How Brunswick Named Its Streets
Brunswick itself is named for the German ancestral home of King George II, grantor of Georgia's original land charter. The city was laid out in 1771, and sought to honor the King and House of Hanover when it named its streets and squares. Surprisingly, and unlike most other cities in colonial America, the streets' names weren't changed after the Revolution.
Albany Street- for the Duke of Albany, brother of King George III.
Amherst Street- for Jeffrey Amherst, commander of all British troops during the Revolutionary War.
Dartmouth Street- for William, second Earl of Dartmouth, Secretary of State under George III.
Egmont Street- for Philip Percival, Lord Egmont, first President of the Board of Trustees of the Georgia colony.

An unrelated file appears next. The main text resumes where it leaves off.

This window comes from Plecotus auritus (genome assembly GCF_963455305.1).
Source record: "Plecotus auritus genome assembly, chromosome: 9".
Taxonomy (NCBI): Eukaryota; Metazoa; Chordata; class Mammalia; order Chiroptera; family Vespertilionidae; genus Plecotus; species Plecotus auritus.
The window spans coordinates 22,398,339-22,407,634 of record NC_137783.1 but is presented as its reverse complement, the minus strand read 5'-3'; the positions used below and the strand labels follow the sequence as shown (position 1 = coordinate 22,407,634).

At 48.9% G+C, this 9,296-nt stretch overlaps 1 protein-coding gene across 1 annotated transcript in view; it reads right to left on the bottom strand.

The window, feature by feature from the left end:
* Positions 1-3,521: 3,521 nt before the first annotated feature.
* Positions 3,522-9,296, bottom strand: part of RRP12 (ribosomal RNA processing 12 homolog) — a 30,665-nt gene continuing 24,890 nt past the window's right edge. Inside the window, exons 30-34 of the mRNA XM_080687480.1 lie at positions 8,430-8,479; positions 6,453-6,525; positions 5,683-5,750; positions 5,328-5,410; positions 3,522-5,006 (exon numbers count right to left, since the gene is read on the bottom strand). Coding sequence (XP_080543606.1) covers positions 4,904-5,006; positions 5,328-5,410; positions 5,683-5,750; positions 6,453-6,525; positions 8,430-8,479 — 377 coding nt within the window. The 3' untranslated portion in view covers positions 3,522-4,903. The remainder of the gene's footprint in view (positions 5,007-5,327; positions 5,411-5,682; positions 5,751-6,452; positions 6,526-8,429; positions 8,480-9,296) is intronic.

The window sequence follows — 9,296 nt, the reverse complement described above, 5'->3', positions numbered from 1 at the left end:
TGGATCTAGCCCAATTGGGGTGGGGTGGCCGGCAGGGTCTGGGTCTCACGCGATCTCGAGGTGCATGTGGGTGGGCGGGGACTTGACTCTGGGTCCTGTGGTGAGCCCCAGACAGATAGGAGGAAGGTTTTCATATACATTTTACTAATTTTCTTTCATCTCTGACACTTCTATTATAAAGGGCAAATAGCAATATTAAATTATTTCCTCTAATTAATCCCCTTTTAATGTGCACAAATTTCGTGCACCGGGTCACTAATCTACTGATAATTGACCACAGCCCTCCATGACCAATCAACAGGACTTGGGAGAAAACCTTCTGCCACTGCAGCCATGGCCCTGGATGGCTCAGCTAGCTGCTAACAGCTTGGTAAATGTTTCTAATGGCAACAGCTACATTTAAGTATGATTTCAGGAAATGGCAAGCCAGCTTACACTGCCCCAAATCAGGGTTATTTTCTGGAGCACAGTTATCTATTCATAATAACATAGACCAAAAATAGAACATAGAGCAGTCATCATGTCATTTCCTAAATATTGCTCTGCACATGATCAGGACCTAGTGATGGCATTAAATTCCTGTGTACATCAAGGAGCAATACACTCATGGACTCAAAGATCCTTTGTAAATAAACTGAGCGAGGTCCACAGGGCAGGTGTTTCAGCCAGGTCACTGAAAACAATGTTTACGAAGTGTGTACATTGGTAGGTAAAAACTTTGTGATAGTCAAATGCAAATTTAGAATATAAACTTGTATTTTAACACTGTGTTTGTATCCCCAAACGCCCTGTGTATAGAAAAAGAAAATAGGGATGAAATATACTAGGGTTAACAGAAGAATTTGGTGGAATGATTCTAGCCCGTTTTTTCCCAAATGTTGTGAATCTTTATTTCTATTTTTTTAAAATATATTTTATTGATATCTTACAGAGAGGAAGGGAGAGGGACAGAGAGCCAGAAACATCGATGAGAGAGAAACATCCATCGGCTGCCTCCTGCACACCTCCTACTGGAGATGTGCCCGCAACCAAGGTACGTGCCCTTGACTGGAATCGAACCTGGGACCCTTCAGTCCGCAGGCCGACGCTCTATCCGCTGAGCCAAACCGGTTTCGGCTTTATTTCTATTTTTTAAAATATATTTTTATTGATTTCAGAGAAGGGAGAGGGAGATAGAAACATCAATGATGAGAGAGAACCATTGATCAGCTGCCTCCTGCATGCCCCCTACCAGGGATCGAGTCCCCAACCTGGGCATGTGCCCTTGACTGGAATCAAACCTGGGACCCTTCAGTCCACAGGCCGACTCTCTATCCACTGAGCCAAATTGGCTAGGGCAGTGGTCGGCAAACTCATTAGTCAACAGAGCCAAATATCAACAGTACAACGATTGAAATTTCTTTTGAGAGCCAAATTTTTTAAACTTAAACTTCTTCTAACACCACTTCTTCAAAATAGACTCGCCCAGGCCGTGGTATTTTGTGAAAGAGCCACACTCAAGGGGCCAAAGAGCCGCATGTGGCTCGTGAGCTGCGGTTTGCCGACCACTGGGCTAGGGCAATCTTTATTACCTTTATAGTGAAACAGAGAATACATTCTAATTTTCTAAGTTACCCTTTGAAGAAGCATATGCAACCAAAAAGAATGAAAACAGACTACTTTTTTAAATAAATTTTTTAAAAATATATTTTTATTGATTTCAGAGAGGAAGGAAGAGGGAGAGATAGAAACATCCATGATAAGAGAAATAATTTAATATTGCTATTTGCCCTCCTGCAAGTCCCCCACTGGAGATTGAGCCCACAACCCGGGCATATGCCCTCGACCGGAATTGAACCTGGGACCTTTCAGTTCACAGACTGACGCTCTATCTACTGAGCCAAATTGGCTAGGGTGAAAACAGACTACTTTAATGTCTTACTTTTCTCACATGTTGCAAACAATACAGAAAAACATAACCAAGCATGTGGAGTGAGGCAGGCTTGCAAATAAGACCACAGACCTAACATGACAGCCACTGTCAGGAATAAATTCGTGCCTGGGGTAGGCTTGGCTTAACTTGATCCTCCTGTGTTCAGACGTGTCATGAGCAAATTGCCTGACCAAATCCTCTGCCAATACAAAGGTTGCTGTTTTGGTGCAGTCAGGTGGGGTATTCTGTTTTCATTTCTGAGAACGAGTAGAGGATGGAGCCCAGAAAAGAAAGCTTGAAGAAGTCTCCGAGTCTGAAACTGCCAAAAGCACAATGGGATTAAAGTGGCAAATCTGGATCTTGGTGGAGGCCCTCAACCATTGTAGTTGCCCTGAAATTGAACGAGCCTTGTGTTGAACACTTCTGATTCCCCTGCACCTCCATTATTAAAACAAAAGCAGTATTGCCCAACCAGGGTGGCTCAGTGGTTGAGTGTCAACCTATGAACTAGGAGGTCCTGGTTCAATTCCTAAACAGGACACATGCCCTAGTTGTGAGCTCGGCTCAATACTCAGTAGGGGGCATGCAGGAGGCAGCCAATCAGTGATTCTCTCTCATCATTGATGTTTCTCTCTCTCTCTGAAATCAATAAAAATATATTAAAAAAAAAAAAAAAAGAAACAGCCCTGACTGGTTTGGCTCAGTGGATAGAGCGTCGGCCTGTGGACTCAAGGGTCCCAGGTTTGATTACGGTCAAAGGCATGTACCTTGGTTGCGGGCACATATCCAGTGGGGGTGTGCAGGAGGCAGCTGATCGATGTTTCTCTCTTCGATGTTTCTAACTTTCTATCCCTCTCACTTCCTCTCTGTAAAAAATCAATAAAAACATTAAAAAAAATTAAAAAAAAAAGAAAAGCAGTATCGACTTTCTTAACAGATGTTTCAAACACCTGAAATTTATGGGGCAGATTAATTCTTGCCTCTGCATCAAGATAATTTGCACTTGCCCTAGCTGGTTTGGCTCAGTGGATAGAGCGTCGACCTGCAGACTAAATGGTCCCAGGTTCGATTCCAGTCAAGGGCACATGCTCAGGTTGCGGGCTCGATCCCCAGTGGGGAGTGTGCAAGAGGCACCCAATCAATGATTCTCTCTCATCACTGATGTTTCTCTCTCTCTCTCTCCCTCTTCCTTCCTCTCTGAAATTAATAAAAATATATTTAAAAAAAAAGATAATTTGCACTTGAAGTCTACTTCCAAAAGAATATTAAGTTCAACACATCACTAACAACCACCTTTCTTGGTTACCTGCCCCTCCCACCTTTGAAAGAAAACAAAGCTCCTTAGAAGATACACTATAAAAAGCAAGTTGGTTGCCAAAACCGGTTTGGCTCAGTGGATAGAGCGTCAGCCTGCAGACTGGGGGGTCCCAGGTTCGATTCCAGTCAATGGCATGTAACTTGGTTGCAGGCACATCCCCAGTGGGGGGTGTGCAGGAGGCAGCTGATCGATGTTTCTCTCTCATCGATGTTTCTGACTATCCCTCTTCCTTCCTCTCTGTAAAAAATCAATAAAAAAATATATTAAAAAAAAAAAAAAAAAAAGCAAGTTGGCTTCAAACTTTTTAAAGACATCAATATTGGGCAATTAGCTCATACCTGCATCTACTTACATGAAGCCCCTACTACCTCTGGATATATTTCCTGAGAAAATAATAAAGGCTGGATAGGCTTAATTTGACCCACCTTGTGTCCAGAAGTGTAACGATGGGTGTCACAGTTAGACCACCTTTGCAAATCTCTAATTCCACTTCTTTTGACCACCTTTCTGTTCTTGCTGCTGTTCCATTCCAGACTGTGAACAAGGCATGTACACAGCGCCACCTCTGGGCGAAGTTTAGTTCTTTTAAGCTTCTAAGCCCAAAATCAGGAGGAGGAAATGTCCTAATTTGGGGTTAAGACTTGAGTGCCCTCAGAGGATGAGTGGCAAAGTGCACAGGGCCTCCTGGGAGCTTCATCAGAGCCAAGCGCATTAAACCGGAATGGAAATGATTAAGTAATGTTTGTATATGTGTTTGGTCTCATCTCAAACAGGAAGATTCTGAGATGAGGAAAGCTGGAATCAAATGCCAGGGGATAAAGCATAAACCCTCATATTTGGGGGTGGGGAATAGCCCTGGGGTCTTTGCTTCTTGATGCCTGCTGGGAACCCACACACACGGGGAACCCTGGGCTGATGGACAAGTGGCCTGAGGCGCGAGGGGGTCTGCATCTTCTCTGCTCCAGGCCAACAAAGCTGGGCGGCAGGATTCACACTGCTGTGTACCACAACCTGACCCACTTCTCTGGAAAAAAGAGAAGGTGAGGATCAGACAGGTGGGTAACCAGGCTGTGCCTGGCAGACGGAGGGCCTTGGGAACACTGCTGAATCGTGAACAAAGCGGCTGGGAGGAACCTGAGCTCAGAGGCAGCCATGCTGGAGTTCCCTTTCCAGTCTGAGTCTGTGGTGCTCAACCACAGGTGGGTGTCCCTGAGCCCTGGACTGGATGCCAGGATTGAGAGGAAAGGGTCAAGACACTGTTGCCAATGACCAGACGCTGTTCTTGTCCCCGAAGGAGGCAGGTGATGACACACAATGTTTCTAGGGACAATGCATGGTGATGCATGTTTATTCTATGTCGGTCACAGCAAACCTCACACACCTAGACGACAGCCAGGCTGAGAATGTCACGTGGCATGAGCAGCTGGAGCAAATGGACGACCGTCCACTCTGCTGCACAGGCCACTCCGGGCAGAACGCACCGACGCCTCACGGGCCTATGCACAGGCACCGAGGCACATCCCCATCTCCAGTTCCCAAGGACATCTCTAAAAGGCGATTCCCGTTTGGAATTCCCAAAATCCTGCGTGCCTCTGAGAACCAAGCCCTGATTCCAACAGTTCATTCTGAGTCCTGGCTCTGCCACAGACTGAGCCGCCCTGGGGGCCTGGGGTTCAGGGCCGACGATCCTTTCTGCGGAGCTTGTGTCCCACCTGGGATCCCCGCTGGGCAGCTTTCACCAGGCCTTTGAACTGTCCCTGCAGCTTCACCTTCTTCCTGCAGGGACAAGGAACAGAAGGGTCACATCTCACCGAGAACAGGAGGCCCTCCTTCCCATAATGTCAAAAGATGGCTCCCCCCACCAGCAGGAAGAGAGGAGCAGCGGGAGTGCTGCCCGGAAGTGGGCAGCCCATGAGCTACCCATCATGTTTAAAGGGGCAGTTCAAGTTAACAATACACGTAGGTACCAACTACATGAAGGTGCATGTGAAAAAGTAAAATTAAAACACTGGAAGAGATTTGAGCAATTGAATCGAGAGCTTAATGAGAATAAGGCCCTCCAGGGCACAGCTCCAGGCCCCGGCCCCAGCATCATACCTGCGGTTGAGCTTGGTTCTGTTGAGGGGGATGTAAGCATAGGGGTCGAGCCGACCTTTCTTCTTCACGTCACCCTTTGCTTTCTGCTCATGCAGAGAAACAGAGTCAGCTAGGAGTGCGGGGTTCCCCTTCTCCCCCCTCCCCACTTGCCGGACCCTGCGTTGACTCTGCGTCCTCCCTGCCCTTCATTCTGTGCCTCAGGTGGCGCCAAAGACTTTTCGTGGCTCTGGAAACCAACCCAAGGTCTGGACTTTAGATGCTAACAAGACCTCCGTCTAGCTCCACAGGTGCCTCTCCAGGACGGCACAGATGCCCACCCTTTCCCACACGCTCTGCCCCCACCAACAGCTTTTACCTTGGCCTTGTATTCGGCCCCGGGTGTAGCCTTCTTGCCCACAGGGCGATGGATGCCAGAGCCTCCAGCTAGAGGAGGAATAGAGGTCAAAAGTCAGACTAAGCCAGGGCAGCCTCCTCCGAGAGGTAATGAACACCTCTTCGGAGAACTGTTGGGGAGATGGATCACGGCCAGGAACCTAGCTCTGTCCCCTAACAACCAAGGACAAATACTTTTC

George Street- for King George III.
Gloucester Street- for the Duke of Gloucester, brother of George III.
Halifax Square- for the second Earl of Halifax. Halifax, Nova Scotia was named for him as well.
Hanover Square- for the ruling house of Britain.
Hillsborough Square- for the Earl of Hillsborough, who was Secretary of State for the colonies at the time of Brunswick's founding.
London Street- for homesick Englishmen.
Newcastle Street- for the Duke of Newcastle, later Prime Minister of England.
Prince Street- for the Prince of Wales, eldest son of George III.
Reynolds Street- for John Reynolds, first Royal Governor of Georgia.
Union Street- not in homage to the north, but rather to commemorate the union of Scotland and England.